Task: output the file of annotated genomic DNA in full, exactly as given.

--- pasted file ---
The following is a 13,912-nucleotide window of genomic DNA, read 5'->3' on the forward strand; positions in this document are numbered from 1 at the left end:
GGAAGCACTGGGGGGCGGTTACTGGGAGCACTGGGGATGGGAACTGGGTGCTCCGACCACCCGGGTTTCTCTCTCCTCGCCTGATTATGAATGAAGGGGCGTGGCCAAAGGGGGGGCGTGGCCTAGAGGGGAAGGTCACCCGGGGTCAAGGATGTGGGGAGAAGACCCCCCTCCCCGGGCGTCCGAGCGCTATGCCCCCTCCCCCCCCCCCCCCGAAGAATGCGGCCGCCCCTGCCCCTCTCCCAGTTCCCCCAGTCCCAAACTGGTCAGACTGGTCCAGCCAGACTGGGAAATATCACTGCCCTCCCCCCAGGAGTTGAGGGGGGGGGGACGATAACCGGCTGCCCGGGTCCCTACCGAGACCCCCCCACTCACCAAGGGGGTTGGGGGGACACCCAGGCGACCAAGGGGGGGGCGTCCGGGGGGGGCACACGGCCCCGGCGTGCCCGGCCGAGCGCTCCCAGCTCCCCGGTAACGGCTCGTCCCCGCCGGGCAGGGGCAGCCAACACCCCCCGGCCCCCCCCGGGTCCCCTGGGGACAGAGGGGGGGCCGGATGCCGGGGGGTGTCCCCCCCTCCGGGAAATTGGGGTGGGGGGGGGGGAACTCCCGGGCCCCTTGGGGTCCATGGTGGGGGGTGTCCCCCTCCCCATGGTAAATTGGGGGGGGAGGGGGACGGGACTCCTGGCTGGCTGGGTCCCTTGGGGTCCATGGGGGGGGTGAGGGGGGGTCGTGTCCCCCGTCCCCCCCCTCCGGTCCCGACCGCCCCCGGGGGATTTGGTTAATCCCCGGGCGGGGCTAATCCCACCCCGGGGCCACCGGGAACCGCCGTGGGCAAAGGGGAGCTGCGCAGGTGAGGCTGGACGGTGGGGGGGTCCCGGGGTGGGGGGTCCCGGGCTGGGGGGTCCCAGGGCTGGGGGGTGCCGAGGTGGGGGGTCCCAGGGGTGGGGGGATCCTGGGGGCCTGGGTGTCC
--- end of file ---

The following is a 13,912-nucleotide window of genomic DNA, read 5'->3' on the forward strand; positions in this document are numbered from 1 at the left end:
GGAAGCACTGGGGGGCGGTTACTGGGAGCACTGGGGATGGGAACTGGGTGCTCCGACCACCCGGGTTTCTCTCTCCTCGCCTGATTATGAATGAAGGGGCGTGGCCAAAGGGGGGGCGTGGCCTAGAGGGGAAGGTCACCCGGGGTCAAGGATGTGGGGAGAAGACCCCCCTCCCCGGGCGTCCGAGCGCTATGCCCCCTCCCCCCCCCCCCCCGAAGAATGCGGCCGCCCCTGCCCCTCTCCCAGTTCCCCCAGTCCCAAACTGGTCAGACTGGTCCAGCCAGACTGGGAAATATCACTGCCCTCCCCCCAGGAGTTGAGGGGGGGGGGACGATAACCGGCTGCCCGGGTCCCTACCGAGACCCCCCCACTCACCAAGGGGGTTGGGGGGACACCCAGGCGACCAAGGGGGGGGCGTCCGGGGGGGGCACACGGCCCCGGCGTGCCCGGCCGAGCGCTCCCAGCTCCCCGGTAACGGCTCGTCCCCGCCGGGCAGGGGCAGCCAACACCCCCCGGCCCCCCCCGGGTCCCCTGGGGACAGAGGGGGGGCCGGATGCCGGGGGGTGTCCCCCCCTCCGGGAAATTGGGGTGGGGGGGGGGGAACTCCCGGGCCCCTTGGGGTCCATGGTGGGGGGTGTCCCCCTCCCCATGGTAAATTGGGGGGGGAGGGGGACGGGACTCCTGGCTGGCTGGGTCCCTTGGGGTCCATGGGGGGGGTGAGGGGGGGTCGTGTCCCCCGTCCCCCCCCTCCGGTCCCGACCGCCCCCGGGGGATTTGGTTAATCCCCGGGCGGGGCTAATCCCACCCCGGGGCCACCGGGAACCGCCGTGGGCAAAGGGGAGCTGCGCAGGTGAGGCTGGACGGTGGGGGGGTCCCGGGGTGGGGGGTCCCGGGCTGGGGGGTCCCAGGGCTGGGGGGTGCCGAGGTGGGGGGTCCCAGGGGTGGGGGGATCCTGGGGGCCTGGGTGTCC